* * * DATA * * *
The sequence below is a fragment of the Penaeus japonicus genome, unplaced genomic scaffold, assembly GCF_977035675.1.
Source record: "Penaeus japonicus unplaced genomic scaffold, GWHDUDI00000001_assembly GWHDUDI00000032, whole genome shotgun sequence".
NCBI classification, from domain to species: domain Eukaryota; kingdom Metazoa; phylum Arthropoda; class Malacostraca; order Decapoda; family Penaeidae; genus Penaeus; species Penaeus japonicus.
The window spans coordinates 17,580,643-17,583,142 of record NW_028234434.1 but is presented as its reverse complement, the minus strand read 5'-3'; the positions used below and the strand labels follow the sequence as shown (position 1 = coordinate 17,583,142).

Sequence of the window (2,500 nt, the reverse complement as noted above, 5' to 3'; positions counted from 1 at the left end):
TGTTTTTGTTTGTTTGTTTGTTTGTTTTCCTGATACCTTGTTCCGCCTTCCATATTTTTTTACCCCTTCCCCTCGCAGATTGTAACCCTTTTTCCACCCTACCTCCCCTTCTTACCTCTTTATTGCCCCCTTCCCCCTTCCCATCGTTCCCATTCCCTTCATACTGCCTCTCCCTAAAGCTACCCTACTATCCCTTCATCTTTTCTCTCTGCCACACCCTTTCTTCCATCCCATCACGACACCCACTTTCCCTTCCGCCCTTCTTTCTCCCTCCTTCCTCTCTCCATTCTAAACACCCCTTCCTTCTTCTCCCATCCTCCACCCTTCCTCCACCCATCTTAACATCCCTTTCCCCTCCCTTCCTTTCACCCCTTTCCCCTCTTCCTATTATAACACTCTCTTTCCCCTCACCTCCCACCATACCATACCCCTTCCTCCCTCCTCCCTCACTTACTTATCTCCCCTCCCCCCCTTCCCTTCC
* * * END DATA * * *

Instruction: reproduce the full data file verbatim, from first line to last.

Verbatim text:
The sequence below is a fragment of the Penaeus japonicus genome, unplaced genomic scaffold, assembly GCF_977035675.1.
Source record: "Penaeus japonicus unplaced genomic scaffold, GWHDUDI00000001_assembly GWHDUDI00000032, whole genome shotgun sequence".
NCBI classification, from domain to species: domain Eukaryota; kingdom Metazoa; phylum Arthropoda; class Malacostraca; order Decapoda; family Penaeidae; genus Penaeus; species Penaeus japonicus.
The window spans coordinates 17,580,643-17,583,142 of record NW_028234434.1 but is presented as its reverse complement, the minus strand read 5'-3'; the positions used below and the strand labels follow the sequence as shown (position 1 = coordinate 17,583,142).

Sequence of the window (2,500 nt, the reverse complement as noted above, 5' to 3'; positions counted from 1 at the left end):
TGTTTTTGTTTGTTTGTTTGTTTGTTTTCCTGATACCTTGTTCCGCCTTCCATATTTTTTTACCCCTTCCCCTCGCAGATTGTAACCCTTTTTCCACCCTACCTCCCCTTCTTACCTCTTTATTGCCCCCTTCCCCCTTCCCATCGTTCCCATTCCCTTCATACTGCCTCTCCCTAAAGCTACCCTACTATCCCTTCATCTTTTCTCTCTGCCACACCCTTTCTTCCATCCCATCACGACACCCACTTTCCCTTCCGCCCTTCTTTCTCCCTCCTTCCTCTCTCCATTCTAAACACCCCTTCCTTCTTCTCCCATCCTCCACCCTTCCTCCACCCATCTTAACATCCCTTTCCCCTCCCTTCCTTTCACCCCTTTCCCCTCTTCCTATTATAACACTCTCTTTCCCCTCACCTCCCACCATACCATACCCCTTCCTCCCTCCTCCCTCACTTACTTATCTCCCCTCCCCCCCTTCCCTTCC